When SGD caches a user's password for a Microsoft Windows application server, the password cache entry is created using the Windows domain name.

The domain name can be specified using the Domain Name attribute on application server objects, Windows application objects, or user profile objects. Users can also specify a domain name on the Application Authentication dialog.

When a user starts an application, SGD goes through the following process to establish the domain name and password cache entry to use:

  1. Check if a domain name is set on the application server object.

    If a domain name is set, SGD searches the password cache for an entry for the user identity.

    If there is no domain name, or there is no entry in the password cache, move to step 2.

  2. Check if a domain name is set on the application object.

    If a domain name is set, SGD searches the password cache for an entry for the user identity.

    If there is no domain name, or there is no entry in the password cache, move to step 3.

  3. Check if a domain name is set on the user profile object.

    If a domain name is set, SGD searches the password cache for an entry for the user identity.

    If there is no domain name, or there is no entry in the password cache, SGD displays the Application Authentication dialog.

The Application Authentication dialog has an NT Domain field that enables users to set the domain name. This field is automatically completed if the Domain Name attribute is set for the application server or application object, or if the domain is cached in the password cache. If the Domain Name attribute is set only on the user profile object, the NT Domain field is not completed.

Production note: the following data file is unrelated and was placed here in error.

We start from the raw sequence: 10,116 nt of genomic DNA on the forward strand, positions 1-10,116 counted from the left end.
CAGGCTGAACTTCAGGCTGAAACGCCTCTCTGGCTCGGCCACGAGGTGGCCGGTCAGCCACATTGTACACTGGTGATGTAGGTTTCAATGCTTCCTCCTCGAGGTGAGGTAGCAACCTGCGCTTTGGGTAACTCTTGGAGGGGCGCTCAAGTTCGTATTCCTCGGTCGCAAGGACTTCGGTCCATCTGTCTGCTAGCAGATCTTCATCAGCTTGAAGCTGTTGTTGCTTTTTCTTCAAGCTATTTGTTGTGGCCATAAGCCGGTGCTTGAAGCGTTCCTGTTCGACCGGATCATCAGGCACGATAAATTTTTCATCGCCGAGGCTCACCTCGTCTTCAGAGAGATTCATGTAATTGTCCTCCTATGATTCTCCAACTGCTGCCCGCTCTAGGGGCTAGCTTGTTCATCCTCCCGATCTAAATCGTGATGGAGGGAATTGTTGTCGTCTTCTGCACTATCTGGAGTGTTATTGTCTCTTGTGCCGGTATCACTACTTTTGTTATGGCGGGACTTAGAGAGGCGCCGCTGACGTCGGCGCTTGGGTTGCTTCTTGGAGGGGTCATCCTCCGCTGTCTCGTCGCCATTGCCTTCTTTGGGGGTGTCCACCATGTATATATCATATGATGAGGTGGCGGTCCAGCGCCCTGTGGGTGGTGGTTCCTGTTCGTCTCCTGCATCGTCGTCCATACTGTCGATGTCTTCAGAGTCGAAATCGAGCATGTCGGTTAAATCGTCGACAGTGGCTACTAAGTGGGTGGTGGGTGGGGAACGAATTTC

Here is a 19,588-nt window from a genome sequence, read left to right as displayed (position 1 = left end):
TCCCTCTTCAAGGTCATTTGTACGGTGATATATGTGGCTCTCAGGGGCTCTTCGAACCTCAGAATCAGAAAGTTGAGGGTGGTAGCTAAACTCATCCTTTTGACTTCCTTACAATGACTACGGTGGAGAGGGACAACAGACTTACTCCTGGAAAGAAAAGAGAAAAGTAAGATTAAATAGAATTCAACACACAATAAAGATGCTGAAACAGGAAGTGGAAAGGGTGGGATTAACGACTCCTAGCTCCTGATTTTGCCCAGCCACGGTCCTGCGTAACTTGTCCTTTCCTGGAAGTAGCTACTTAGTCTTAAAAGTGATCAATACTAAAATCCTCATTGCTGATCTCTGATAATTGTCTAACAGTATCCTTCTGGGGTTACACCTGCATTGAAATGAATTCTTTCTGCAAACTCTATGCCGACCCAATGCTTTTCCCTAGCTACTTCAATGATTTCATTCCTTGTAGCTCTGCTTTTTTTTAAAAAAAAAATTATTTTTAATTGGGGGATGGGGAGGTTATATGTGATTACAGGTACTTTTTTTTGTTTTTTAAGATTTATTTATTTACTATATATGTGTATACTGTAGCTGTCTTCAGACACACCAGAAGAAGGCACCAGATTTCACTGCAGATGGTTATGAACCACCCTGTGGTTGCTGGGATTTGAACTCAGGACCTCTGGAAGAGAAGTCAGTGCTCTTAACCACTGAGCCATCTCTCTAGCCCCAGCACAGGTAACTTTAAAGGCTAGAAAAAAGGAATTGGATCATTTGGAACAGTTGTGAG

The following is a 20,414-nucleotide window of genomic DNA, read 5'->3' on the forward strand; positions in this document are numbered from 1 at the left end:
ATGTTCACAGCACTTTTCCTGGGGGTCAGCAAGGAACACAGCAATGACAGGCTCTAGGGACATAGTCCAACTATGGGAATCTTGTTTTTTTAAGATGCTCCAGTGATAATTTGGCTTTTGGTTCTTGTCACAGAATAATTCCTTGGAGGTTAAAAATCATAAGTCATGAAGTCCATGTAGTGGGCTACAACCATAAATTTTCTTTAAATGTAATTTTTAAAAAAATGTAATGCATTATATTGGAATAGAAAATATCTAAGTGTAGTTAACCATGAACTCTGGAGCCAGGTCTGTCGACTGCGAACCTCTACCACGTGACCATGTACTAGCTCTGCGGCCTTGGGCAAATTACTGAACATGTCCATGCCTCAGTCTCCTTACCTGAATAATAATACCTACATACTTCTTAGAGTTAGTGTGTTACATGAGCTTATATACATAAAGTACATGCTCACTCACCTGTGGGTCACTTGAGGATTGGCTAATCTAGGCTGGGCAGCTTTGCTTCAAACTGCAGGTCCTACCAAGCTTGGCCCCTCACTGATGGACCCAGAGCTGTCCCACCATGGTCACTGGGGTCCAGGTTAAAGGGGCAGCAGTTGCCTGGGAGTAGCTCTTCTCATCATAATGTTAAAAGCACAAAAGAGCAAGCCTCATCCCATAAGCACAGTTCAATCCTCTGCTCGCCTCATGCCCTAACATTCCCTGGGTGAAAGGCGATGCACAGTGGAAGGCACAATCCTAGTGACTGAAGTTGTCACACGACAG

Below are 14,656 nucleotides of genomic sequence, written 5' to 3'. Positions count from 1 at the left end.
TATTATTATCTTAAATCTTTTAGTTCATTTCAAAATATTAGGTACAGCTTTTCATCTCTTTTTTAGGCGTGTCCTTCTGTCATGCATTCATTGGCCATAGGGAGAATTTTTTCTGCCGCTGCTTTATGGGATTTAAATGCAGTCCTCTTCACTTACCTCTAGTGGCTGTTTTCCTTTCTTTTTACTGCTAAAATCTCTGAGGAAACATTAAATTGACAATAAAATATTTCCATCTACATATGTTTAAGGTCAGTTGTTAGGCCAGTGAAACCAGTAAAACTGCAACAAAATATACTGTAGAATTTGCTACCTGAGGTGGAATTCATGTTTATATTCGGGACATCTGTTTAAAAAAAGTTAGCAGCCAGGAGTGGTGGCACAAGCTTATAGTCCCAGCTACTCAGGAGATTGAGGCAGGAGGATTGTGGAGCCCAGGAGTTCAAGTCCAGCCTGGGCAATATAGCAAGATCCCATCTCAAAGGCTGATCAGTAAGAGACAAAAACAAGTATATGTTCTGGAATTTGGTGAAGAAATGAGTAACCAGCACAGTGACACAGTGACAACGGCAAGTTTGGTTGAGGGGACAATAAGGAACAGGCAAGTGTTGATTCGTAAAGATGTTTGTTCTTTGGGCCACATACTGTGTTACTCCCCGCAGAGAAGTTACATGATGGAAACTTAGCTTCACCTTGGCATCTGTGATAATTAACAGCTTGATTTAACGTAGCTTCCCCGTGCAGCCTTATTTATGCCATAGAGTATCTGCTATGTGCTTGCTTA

To force users to specify a domain when they start a Windows application for the first time, you must ensure that the Domain Name attribute is blank for the user profile object, the application server object, and the application object.

If a user's SGD password is also their Windows domain password, the domain name and password can be cached if the following are true:

  • SGD must be configured to save the user's SGD user name and password in the password cache. SGD does this by default.

  • The Domain Name attribute must be set on the user profile object.

4.7.4. Input Methods and UNIX Platform Applications

An input method is a program or operating system component that enables users to enter characters and symbols not found on their keyboard.

By default, SGD runs an IM for all locales, apart from C and POSIX.

To change the IM configuration, you can edit variables in the vars.exp login script. The variables are as follows:

  • IM_runByDefault – This variable controls whether an IM is enabled (variable set to 1), or is disabled (variable set to 0) by default. The default is 1.

  • IM_localeNotList – If IM_runByDefault is set to 1, SGD runs an IM for all locales, except the locales listed in the IM_localeNotList variable.

  • IM_localeList – If IM_runByDefault is set to 0, SGD only runs an IM for the locales listed in the IM_localeList variable.

SGD uses the following environment variables to determine the locale TTA_PreferredLocale, TTA_HostLocale, and LANG. See Section E.3, “Login Script Variables”.